when a planet begins to transition behind its star, we would be seeing the bright sunward side of the planet, so the measure is still useful. We would only be seeing the full dark side of the planet when it passed in front of the parent star.

      • Yes, the colors are measured from that area.

    • by gmclapp (2834681)
      The redshift used to measure the speed of objects moving away from us applies primarily to the galaxy as a whole. If you were to normalize the light received to compensate for the redshift of the galaxy as a whole, the additional velocity of the planet, being negligibly small with respect to your new frame of reference would not significantly 'redden' your results. Good question though.
    • by Immerman (2627577)

      It wouldn't be an issue assuming you made your planet observation(s) immediately before/after it went behind its star - at that point its orbital velocity would be at right angles to our line-of-sight, so no doppler shift. Plus those are the points where the planet would be the fullest, so it's the natural time to take your measurements.

  • by Overzeetop (214511) on Thursday July 11, 2013 @02:42PM (#44254363) Journal

    I mean, look at all this time and effort we're wasting on "science" and "discovery."

    We need to get back to 16th century thinking and government funded services so my taxes can go down another $10 a paycheck. I mean, those cigarettes and premium cable TV channels aren't going to pay for themselves!

    • We need to get back to 16th century thinking and government funded services so my taxes can go down another $10 a paycheck.

      I just now calculated it, and you're right, it is about $10 per paycheck for a typical software developer income.

      It used to be that kings and noblemen would fund science. Now they fund vaccines for the poor. It used to be people funded the poor via the "poor box" at church. Now people fund science (whether they like it or not).

      The net result is, for the common person, taking religion

    • by Tailhook (98486)

      First, false dilemma.

      Second, taxing people that have disposable income is a lot more effective then trying to tax people that don't.

      Third, get a grip. We're discussing extra-solar planets. Not every story is another opportunity for you to exhibit your training as a malcontent.

  • The planet has a surface temperature of about 1000 degrees Celsius. It is scourged by 7000 km/h winds. Pieces of silica, or if you prefer: glass, are flying around at supersonic speeds. And yes, it is the silica and the glass that give the planet its blue color. We should not call it Eiffel65. We should call it Philip.
  • by Anonymous Coward

    I am not an astronomer; any chance that the coloration could be affected by something in between? For example these so called "wrinkles" that Voyager is experiencing as it exits the solar system? Just curious.

  • by Anonymous Coward

    Since parsec is an antiquated unit, this planet is about 62 light years away. (or, more usefully: 2.914 quadrillion furlongs)

    Wow. I actually got to be pedantic about units and none of the units involved were metric!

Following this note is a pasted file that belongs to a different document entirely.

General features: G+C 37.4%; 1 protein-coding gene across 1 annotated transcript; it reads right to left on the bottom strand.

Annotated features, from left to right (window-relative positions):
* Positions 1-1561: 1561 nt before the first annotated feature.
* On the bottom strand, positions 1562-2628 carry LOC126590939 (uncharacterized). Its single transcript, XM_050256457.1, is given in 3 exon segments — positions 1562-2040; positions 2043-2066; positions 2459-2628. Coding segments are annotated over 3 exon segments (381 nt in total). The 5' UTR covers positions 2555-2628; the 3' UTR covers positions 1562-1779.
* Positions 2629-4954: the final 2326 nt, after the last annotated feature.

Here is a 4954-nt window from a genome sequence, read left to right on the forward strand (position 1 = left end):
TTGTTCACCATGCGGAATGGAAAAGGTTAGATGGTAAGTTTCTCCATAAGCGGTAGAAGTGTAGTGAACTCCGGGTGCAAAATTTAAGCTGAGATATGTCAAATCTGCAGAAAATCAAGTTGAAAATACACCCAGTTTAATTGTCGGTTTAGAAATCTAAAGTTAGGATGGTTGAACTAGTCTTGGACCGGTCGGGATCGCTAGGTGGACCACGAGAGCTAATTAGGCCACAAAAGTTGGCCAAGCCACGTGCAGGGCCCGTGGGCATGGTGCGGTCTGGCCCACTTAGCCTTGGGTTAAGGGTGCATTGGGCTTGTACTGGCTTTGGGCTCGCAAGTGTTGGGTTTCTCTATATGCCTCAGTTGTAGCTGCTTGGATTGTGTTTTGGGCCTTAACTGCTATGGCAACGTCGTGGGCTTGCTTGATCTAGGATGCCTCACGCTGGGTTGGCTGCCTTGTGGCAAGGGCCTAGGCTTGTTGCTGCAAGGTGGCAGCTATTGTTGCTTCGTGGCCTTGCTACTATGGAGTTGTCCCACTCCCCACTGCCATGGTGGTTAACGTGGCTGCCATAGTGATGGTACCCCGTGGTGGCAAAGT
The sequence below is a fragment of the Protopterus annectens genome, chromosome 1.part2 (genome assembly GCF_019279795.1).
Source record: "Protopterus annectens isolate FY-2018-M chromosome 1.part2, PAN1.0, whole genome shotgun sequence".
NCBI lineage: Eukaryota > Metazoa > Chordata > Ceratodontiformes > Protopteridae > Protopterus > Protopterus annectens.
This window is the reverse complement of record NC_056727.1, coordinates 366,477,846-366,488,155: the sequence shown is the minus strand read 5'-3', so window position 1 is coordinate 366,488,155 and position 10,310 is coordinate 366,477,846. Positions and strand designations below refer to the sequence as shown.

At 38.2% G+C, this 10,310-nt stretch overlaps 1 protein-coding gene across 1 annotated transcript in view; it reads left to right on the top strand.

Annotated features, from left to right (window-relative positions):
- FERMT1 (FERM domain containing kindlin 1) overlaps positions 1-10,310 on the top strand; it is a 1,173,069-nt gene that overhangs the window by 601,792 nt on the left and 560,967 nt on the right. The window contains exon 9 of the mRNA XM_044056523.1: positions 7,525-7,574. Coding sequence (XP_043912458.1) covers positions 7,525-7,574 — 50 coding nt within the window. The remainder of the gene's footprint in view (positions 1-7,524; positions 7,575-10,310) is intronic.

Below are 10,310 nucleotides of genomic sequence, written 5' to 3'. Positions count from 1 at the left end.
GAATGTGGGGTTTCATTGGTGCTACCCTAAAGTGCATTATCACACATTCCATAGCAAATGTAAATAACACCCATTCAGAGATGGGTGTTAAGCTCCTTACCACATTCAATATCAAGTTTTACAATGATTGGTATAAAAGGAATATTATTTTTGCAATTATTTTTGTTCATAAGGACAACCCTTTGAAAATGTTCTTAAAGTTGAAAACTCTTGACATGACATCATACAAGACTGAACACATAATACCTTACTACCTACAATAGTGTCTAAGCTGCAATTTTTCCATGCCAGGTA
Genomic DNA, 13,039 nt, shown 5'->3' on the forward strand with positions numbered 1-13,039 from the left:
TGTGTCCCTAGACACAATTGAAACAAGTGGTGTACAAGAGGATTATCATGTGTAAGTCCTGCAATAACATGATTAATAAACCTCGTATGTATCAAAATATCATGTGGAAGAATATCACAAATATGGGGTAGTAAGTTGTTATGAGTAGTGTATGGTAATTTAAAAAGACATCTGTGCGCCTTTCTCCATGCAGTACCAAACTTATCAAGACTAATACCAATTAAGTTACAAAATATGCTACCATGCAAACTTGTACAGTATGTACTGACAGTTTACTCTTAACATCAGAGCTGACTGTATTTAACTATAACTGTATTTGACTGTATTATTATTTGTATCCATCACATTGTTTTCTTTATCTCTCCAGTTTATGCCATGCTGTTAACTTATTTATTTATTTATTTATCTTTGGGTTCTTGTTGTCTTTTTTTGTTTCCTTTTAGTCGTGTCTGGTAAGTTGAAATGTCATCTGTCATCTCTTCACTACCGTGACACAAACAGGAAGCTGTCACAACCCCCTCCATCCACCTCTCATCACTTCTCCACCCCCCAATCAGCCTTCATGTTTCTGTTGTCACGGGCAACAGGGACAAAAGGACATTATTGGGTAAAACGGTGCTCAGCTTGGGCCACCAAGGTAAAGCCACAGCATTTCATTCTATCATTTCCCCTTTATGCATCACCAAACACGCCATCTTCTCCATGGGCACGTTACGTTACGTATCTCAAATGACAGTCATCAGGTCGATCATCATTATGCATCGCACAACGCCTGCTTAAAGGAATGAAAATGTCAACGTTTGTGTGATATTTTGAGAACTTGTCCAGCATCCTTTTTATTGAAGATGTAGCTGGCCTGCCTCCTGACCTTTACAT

• by bmk67 (971394)

      Since parsec is an antiquated unit

      Since when? The parsec is a very handy unit when you're measuring distance to stars from Earth using the parallax method.

    • by TeknoHog (164938)
      One parsec means a parallax of 1 arc second, so presumably 19 parsecs means a parallax of 19 arc seconds? No? OTOH, to me, last year was a heavy year, so in comparison, this year feels like a light year.
    • by sFurbo (1361249)
      While neither parsec or light year [wikipedia.org] are accepted for use with the SI system, the distance in parsecs can be experimentally determined up to around 1.000-2.000 parsecs, so its use can be accepted (though I assume this indicates that the distance is determined by parallax, or is extrapolated from a distance measured with parallax). Light years have no such redeeming features, and is only used because people are to lazy to use proper units, which in this case would make the distance 5.9*10^2 petameters, or 0.59
  • by plover (150551) on Thursday July 11, 2013 @02:48PM (#44254421) Homepage Journal

    In other words, it's about 1.6 Kessel Runs? But how fast is that?

    • by oodaloop (1229816)
      That depends on how many years your falcon has. Decade Falcons take goddamn forever.
      • by Livius (318358)

        I could only afford a Century Falcon, and it's a nuisance when I the conversion factor wrong.

  • Where are the pictures? (even if one pixel wide)

  • Several times in TFS, it says that the planet is "eclipsed" by the star. This, of course, is nonsense: the correct term is "occluded," and the event is called an occultation.
  • The planet isn't blue. The blue light that got blocked out by the host star was actually the trillions of blue LEDs that the natives use to light their cities, just because they happen to really fancy blue.

    • by Livius (318358)

      " blue LEDs that the natives use to light their cities"

      So, not coloured blue, just giving off blue light?

  • Vulpecula - Little Vixen, it differs slightly in connotation from the article's translation of Fox.

    • by danlip (737336)

      Vixen just means female fox, and the connotations you are thinking of post-date Latin by at least a millennium.

  • Fuck that shit! It's light years around here buddy!

10.0 times 0.1 is hardly ever 1.0.

Working...